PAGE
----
It may feel like you could get away with anything in your younger years. Life was good, health was great, and nothing could ever slow you down. By the time a man hits 40, the health decisions he’s made in his life start to catch up with him. Whether you’re in prime condition or just barely squeaking by, it’s important to know these top health risks for men in their 40s and above. Barring accidents, these factors account for most men who die young or have severely degrading health at a relatively young age.
High blood pressure leads to vascular deterioration, and is one of the biggest risk factors for heart disease. According to the Centers for Disease Control and Prevention (CDC), roughly 30% of all men in their 40s have hypertension. What can you do? A healthy diet and exercise, as well as other efforts to lower your blood pressure can reduce the risk of serious complications.
High levels of LDL cholesterol, sometimes referred to as “bad” cholesterol, can increase your risk of heart disease by as much as double. Cholesterol in the blood can also build up in the veins and arteries, creating plaque that restricts blood flow. If these plaques break loose, they can be just as deadly as a loose blood clot. Men are more likely to have high LDL cholesterol than women. Bad cholesterol levels can be controlled through treatment and a good diet, so the best thing you can do is get to your doctor if you suspect that you have high cholesterol.
The risk of Type II diabetes goes way up after the age of 45. If you already have Type II diabetes, the chances of becoming insulin-dependent go up over time. Men over 40 have a significantly greater chance of serious diabetic complications such as blindness, neuropathies and kidney disease than younger men. Many cases of Type II diabetes can be controlled by a good diet and exercise alone. In any case, diabetes should be closely monitored for the best possible management and risk control.
Men hate to talk about erectile dysfunction (ED), especially with the prevailing myth that it’s just not going to work as well when you get older. Studies now show that erectile dysfunction is not a natural part of aging, but is often an indicator of underlying health problems. What can you do? Talk to your doctor for a health examination. Sometimes it’s just a problem with testosterone uptake, but it can be an indicator of diabetes, circulation disorders, or burgeoning prostate cancer.
Men in their 40s are more likely to be in an office job than at any other time in their life. You’re likely to work a job that involves at least some sitting, you may commute in a car or bus, or you may drive a vehicle for a living. All of these put you at risk of blood clot. A clot can break loose and cause a heart attack, stroke, or pulmonary embolism. Just getting into the habit of getting up and walking around for 5 minutes every hour can significantly reduce the risk of clot.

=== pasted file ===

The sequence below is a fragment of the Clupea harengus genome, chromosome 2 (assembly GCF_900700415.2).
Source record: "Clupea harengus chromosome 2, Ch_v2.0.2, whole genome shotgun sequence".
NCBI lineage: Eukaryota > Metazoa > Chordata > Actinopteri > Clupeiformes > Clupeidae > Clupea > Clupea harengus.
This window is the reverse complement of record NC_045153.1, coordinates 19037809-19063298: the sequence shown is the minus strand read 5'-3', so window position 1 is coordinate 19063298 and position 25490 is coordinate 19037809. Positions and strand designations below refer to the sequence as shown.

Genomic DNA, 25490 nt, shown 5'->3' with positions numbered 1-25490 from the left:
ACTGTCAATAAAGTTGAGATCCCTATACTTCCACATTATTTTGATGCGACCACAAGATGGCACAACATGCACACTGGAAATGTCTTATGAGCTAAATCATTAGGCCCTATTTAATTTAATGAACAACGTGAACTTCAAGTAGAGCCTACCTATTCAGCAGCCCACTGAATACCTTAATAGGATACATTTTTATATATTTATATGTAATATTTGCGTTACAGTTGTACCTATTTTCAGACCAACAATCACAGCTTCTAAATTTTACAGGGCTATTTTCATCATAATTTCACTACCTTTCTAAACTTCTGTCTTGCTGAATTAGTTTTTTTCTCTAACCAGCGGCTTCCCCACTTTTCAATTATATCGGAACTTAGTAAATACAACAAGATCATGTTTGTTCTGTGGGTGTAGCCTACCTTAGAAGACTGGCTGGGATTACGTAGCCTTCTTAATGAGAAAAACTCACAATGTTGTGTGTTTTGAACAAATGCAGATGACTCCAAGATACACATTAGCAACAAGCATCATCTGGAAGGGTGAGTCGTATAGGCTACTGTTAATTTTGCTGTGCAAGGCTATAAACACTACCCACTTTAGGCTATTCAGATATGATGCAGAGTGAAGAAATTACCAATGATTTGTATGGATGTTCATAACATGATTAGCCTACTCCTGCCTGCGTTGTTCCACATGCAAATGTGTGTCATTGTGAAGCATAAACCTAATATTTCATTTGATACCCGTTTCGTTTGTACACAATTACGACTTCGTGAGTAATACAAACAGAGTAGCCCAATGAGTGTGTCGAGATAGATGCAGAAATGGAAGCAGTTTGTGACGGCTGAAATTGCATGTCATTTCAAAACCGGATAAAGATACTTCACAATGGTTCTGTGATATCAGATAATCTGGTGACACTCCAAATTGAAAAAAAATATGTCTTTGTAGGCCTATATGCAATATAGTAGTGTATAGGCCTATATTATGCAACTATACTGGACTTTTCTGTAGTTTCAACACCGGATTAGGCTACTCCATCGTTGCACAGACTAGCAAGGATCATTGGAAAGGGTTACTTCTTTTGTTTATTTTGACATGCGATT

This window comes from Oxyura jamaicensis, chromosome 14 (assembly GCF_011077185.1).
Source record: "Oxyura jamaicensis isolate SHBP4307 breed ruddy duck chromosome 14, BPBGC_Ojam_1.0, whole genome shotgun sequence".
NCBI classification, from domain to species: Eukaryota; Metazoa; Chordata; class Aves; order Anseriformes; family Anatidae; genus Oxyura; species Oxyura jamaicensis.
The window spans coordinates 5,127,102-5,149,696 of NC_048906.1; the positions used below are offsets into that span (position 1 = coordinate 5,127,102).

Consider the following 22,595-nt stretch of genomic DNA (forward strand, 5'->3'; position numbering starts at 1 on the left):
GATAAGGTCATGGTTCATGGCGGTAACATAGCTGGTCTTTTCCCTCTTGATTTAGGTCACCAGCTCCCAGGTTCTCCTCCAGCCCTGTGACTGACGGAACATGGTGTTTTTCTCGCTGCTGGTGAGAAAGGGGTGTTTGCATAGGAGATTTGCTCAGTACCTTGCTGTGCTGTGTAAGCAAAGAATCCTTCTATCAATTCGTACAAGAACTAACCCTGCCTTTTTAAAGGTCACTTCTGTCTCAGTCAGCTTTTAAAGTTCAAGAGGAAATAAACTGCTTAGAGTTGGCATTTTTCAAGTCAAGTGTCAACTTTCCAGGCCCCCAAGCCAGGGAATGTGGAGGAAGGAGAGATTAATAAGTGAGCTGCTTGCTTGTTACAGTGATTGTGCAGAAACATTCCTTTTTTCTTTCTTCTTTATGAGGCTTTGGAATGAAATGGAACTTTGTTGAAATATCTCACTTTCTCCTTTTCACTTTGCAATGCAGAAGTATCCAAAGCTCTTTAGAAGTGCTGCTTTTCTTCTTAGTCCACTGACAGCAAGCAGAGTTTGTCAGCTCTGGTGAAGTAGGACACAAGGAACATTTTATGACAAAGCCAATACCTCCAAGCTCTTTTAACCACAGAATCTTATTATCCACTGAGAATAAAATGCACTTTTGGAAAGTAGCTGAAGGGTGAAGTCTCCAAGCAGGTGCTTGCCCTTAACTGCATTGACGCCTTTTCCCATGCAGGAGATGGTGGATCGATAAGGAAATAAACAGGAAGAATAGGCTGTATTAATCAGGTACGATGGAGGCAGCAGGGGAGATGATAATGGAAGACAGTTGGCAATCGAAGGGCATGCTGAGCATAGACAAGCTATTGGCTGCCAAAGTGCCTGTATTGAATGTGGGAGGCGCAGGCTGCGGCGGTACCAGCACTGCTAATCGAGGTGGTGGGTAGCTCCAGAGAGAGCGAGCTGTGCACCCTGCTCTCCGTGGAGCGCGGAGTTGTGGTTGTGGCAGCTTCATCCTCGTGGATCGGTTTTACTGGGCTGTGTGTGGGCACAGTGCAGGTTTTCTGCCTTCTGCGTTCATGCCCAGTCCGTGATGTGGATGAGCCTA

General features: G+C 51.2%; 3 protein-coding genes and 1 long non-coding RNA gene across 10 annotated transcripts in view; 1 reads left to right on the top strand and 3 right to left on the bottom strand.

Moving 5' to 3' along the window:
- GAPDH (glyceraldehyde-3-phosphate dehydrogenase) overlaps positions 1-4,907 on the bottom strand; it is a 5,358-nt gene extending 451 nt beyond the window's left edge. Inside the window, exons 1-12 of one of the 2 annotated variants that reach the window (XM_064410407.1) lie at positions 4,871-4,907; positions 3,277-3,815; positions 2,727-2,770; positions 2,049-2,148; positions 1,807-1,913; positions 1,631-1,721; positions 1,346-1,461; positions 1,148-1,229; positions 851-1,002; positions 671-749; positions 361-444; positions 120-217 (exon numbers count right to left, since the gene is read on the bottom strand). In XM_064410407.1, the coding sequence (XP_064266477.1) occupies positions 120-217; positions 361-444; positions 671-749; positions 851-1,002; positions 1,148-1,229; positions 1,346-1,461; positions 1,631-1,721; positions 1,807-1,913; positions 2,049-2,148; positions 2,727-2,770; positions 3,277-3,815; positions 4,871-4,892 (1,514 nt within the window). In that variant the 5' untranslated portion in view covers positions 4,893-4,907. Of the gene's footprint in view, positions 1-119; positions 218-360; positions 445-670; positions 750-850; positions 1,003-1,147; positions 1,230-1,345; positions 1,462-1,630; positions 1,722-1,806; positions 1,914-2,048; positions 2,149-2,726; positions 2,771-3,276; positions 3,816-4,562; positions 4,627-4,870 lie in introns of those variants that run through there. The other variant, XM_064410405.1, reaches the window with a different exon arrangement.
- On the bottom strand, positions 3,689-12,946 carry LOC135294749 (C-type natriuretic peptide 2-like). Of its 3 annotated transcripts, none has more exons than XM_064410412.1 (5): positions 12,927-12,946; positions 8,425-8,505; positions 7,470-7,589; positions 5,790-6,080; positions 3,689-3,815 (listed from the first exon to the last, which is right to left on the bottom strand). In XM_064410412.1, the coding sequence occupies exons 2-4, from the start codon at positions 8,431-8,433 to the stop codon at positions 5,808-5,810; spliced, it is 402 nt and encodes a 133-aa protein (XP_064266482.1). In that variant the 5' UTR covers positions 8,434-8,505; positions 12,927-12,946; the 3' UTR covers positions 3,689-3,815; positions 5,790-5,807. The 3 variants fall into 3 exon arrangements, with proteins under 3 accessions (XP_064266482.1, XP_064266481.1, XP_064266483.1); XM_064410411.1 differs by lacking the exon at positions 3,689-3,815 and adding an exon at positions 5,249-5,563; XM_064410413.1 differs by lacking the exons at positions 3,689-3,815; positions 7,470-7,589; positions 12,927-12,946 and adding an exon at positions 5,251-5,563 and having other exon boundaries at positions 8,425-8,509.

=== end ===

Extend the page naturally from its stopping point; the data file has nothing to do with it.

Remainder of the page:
Studies show that men usually discover skin cancer in more advanced stages than women, leading to much higher risks of serious complications. Men, on average, are less likely to practice good sun safety or pay attention to changes in their skin. If you don’t already, start regularly wearing sunscreen, hats and sunglasses, and check your skin for changes in color or texture at least once a month.
It’s not a matter of willpower, shaking it off or pretending it’s not there – depression is a huge, potentially deadly problem. Men are about four times more likely to succeed in committing suicide than women, and most of them are aged 20-50. What can you do? Pay attention to your mental health, and remember that the most selfish thing is to not take time for yourself and your mental well-being. If you feel depressed for extended periods of time, get help. It could even be a physical health issue causing the depression, but most types of depression are treatable.
Men in their 40s are more likely to be married and secure in their jobs than at any other point in life. The problem? Many men give up good eating habits, stop hitting the gym, and don’t move as much as they used to. Excess weight kills. It puts strain on your heart and joints, could impact your liver and kidneys, and can lead to such issues as diabetes. The fix is easy – don’t give up your health and fitness even if you feel that it’s no longer a priority. Keeping in shape is about a lot more than just making a splash on the dating scene, and limit or eliminate alcohol. Strength exercises can help retain muscle mass longer, also staving off age-related weight gain.
Diseases that affect the lung, such as chronic obstructive pulmonary disease (COPD) are huge killers. Historically, men have been significantly more likely to die of COPD than women, though recent years have seen an upsurge in female deaths. The best way to avoid lung disease is to quit smoking. If you think you might already have COPD or another lung problem, get to the doctor – it’s often treatable to manage symptoms and keep it from getting worse.
Bar none, heart disease is the #1 overall killer. The biggest risk factors of heart disease include smoking, high blood pressure, and high LDL cholesterol. Men are more likely to have at least one of these risk factors in their 40s than women, and many who die of heart disease are under the age of 65. If you know you have one of these risk factors, correcting it is the first step to potentially living a longer life.
As you get older, it’s unlikely that you can dodge every health problem, but you can significantly reduce the risk through healthy daily habits. Good diet and exercise, stress management, and sun safety can go a long way to safeguarding your health well into your senior years.